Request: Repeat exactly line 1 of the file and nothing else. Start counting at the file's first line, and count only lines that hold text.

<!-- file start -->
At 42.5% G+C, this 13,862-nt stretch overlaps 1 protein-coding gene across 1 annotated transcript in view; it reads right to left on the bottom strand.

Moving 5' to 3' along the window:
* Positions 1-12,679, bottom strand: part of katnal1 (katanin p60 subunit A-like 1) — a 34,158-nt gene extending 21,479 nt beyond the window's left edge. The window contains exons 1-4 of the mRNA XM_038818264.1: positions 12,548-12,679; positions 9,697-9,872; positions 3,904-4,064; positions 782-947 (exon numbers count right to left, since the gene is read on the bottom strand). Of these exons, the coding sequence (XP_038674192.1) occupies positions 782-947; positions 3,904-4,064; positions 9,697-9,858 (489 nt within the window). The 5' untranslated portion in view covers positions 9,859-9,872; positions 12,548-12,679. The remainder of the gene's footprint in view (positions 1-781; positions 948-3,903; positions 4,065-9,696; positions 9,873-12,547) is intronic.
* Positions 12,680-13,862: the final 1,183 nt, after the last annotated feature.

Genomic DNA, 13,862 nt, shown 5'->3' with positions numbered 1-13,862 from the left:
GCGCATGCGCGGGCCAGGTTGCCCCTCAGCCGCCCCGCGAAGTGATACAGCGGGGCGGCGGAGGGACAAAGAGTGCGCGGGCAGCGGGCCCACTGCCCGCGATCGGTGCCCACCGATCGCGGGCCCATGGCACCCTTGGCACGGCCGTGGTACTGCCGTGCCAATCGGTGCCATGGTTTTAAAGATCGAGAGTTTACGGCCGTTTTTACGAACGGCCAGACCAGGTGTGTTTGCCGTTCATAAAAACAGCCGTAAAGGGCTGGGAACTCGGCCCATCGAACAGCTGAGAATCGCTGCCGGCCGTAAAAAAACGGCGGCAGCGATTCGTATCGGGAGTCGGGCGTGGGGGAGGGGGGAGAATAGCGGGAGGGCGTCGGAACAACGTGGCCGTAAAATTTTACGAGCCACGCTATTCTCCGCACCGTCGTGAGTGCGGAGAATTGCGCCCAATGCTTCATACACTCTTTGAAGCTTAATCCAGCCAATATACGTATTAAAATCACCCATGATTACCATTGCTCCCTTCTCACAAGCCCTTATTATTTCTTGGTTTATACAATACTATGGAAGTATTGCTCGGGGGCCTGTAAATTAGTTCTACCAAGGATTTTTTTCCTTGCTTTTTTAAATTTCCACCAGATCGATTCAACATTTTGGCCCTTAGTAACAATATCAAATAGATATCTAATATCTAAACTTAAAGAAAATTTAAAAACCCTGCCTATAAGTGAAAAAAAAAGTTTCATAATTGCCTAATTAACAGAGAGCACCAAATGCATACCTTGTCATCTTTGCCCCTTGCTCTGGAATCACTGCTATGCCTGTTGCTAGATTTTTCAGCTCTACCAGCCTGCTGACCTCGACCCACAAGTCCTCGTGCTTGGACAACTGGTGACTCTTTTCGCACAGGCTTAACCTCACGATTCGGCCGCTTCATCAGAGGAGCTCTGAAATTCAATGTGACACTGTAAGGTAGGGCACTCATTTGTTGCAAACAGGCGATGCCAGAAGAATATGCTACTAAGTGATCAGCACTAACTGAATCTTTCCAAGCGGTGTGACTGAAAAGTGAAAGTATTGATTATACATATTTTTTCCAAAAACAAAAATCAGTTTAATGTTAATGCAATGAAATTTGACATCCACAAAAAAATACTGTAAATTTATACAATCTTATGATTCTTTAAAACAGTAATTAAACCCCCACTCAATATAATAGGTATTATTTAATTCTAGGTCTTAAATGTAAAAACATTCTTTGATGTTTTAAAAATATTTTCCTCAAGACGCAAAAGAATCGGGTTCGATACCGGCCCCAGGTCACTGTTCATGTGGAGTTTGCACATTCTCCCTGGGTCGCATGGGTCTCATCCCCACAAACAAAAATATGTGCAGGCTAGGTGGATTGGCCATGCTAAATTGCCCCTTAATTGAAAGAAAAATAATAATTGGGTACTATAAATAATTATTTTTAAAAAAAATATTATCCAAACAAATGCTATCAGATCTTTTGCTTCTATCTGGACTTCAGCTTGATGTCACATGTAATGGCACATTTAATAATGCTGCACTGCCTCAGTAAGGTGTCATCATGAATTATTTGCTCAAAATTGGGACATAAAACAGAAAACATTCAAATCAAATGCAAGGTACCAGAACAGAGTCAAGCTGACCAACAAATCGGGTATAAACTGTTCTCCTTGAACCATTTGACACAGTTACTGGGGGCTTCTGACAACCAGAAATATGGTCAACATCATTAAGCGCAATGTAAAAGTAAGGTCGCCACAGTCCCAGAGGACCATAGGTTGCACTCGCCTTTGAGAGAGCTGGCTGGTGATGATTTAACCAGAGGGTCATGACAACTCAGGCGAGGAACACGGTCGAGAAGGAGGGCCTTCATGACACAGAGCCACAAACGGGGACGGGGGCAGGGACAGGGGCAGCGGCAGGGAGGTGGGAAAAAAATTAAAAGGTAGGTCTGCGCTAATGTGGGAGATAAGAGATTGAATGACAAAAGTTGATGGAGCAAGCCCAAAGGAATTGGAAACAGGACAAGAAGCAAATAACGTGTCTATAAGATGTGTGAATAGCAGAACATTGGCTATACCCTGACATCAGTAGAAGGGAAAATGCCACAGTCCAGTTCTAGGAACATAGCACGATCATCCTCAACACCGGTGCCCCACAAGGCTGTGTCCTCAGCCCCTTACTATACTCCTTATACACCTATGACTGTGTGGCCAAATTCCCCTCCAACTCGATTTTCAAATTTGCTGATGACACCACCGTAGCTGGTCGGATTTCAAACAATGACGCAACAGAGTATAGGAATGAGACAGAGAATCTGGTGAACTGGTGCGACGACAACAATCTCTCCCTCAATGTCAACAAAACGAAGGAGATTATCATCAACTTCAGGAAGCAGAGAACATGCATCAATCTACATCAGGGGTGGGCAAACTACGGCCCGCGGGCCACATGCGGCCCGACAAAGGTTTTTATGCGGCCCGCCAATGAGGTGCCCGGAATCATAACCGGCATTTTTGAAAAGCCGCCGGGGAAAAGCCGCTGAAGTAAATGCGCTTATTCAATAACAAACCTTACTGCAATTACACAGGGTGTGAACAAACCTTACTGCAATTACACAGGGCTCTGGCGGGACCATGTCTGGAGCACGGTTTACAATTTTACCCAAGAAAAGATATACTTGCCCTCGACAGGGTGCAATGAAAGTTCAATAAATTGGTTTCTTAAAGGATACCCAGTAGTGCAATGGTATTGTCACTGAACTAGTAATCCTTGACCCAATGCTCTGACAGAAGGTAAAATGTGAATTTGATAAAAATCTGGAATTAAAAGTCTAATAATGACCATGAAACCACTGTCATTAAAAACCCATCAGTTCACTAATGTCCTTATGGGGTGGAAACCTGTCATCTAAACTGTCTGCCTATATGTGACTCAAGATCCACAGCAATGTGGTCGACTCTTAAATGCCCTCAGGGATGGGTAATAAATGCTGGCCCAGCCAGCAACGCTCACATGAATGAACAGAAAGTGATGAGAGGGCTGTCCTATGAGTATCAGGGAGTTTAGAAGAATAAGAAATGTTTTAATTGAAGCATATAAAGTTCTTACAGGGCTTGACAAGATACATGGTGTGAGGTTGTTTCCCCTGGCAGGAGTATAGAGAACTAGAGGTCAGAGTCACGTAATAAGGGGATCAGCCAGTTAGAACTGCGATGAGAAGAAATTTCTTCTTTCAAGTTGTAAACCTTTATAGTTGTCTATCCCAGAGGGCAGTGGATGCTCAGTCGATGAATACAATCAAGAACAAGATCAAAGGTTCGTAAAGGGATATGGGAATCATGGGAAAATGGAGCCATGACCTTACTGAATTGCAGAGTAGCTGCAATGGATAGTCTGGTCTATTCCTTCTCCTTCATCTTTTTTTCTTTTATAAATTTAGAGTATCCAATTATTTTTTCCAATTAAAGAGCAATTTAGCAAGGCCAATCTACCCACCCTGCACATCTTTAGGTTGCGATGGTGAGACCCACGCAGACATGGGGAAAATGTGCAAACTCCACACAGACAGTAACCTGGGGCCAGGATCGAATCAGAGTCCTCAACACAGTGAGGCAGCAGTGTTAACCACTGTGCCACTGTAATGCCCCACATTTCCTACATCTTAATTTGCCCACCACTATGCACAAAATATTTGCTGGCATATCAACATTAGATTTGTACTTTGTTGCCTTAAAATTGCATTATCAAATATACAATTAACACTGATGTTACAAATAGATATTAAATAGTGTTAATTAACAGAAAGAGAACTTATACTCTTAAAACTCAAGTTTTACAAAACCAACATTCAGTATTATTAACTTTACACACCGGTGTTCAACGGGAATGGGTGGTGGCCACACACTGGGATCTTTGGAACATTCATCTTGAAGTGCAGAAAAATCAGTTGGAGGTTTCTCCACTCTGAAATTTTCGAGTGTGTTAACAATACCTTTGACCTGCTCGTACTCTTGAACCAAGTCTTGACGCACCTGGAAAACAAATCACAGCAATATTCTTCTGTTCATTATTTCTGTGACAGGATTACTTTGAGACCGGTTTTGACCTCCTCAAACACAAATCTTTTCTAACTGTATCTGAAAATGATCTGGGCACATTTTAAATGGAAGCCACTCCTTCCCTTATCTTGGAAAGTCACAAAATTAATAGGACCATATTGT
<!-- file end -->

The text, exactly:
At 42.5% G+C, this 13,862-nt stretch overlaps 1 protein-coding gene across 1 annotated transcript in view; it reads right to left on the bottom strand.